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Commentary | 20 March 2017

Bringing Europe back into the arms control game

In the period between the US election and the inauguration of Donald Trump, many commentators predicted that arms control might be an area where the leaders of the US and Russia could make quick progress. Some even suggested that Trump might be so eager to pursue a deal with Russia that he could offer Putin some ‘ice-breaking’ gifts, such as a freeze on further progress of the US European Missile Defence program. Yet, instead of a US-Russia honeymoon, tensions have flared up. Not only is the INF Treaty compliance issue back with a vengeance, but President Trump has declared his support for broad US nuclear modernization with his ‘”top of the pack” comment and has deplored New START as a “bad” and “one-sided” deal.

Paradoxically, these troubling developments open space for Europe to insert its own ideas and pursue its own interests in the area of arms control, both nuclear and conventional. If the US and Russia took the lead (as they had done in the past), there would be very little for Europe to do. It could just sit on the sidelines and wait for the results, with some Europeans cheering the bilateral effort and others fearing that the US is making too many concessions to the Russians. In the absence of joint US-Russia leadership on arms control, Europe should use this opportunity to take more responsibility.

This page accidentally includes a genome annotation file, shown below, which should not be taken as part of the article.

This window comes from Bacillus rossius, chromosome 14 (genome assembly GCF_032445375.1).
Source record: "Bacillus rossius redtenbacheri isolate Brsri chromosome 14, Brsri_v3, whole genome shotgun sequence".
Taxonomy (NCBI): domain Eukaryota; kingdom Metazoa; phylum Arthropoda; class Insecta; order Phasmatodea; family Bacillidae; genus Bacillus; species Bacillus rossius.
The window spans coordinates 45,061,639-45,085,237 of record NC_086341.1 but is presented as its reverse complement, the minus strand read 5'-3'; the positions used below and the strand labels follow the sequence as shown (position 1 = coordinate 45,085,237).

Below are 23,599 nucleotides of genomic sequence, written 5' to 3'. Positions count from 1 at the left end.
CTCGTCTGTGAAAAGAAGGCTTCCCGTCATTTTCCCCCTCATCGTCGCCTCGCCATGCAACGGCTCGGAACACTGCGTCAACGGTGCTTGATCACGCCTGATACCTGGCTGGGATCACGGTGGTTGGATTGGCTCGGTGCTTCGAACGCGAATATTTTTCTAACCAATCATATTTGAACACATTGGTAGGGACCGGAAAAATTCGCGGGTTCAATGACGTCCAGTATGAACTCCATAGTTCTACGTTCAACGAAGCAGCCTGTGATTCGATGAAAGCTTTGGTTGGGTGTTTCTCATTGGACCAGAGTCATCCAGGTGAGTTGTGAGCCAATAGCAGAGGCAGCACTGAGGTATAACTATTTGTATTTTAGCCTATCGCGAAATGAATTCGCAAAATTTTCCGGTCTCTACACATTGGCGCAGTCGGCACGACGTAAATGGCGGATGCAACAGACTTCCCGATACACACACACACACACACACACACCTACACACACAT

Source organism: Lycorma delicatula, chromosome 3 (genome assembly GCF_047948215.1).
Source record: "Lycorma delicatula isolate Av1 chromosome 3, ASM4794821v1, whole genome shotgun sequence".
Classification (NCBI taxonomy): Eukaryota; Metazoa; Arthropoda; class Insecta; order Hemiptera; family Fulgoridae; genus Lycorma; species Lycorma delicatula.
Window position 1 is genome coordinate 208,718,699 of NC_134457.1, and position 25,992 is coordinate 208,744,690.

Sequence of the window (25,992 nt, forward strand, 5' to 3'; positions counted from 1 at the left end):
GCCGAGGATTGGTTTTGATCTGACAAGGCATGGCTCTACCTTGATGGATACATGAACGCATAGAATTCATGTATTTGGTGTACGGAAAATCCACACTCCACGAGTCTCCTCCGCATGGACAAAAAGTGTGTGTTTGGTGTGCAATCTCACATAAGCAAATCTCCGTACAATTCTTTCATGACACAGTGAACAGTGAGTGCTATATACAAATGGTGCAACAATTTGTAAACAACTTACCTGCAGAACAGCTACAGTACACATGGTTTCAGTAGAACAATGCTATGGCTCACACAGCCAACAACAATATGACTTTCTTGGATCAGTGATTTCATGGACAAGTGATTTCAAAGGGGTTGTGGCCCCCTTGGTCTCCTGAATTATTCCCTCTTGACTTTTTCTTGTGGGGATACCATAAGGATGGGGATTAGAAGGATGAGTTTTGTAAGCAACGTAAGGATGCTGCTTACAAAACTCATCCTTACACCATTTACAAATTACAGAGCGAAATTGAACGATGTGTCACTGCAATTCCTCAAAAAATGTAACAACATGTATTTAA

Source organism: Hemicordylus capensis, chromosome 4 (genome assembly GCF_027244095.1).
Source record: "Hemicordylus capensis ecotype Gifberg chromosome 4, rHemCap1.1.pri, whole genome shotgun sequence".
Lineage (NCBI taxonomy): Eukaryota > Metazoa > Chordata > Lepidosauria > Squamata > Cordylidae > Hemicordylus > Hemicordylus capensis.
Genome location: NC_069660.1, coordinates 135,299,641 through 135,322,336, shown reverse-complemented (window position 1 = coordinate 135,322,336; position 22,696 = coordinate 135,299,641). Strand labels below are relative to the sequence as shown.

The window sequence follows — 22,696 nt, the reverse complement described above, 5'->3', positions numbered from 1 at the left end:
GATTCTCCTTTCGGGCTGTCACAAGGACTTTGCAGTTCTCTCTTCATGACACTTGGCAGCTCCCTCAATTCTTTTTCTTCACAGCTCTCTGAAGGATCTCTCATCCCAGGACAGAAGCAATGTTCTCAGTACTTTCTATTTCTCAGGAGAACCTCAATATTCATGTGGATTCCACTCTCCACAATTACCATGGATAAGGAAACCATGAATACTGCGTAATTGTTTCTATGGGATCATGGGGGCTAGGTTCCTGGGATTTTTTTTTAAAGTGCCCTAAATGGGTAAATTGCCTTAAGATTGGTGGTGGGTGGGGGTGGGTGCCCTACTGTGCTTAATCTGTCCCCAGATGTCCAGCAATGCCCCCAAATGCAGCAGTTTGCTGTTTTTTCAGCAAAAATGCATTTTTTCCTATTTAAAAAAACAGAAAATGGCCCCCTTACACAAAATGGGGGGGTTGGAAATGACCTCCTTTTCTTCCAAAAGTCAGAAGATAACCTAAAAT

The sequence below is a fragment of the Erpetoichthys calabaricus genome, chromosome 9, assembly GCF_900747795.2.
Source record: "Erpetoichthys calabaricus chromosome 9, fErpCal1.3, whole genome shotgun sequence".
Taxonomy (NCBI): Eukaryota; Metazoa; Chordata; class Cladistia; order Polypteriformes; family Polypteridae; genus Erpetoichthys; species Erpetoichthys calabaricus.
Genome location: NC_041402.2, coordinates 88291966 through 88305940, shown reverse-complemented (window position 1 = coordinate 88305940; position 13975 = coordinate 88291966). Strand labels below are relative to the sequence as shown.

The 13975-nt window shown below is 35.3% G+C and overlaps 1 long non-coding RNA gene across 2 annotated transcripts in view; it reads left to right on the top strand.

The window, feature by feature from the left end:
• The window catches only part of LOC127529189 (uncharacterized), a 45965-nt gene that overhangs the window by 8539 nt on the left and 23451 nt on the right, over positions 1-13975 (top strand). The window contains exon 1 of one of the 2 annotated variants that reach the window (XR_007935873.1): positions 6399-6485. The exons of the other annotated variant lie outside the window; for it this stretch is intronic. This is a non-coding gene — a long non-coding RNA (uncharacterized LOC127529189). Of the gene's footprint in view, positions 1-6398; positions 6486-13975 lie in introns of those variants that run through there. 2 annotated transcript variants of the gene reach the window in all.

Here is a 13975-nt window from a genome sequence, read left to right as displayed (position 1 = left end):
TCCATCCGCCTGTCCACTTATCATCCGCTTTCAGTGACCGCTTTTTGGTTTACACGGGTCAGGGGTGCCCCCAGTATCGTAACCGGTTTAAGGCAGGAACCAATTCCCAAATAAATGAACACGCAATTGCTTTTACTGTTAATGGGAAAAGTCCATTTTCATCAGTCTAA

This is not just about filling up diplomatic space: some of the current military challenges (that arms control is meant to address) have a direct and negative impact on the security of Europe. For example, the alleged deployment of INF-prohibited cruise missiles in the European part of Russia would mean adding a number of Central and Western European targets – military bases, logistical hubs, decision-making centers – to the prompt strike plans of the Russian military. Also, new Russian and NATO deployments and exercises, and the ‘close encounters’ between Western and Russian ships and aircraft that often accompany them, are taking place in the middle of Europe, including in the Baltic and Black Sea areas. Not to mention that any military potential conflict, no matter how ‘limited’ it may look from the perspective of Moscow or Washington, would surely bring death and destruction to Europe – just look at Eastern Ukraine. Arms control should not be an abstract issue for Europeans.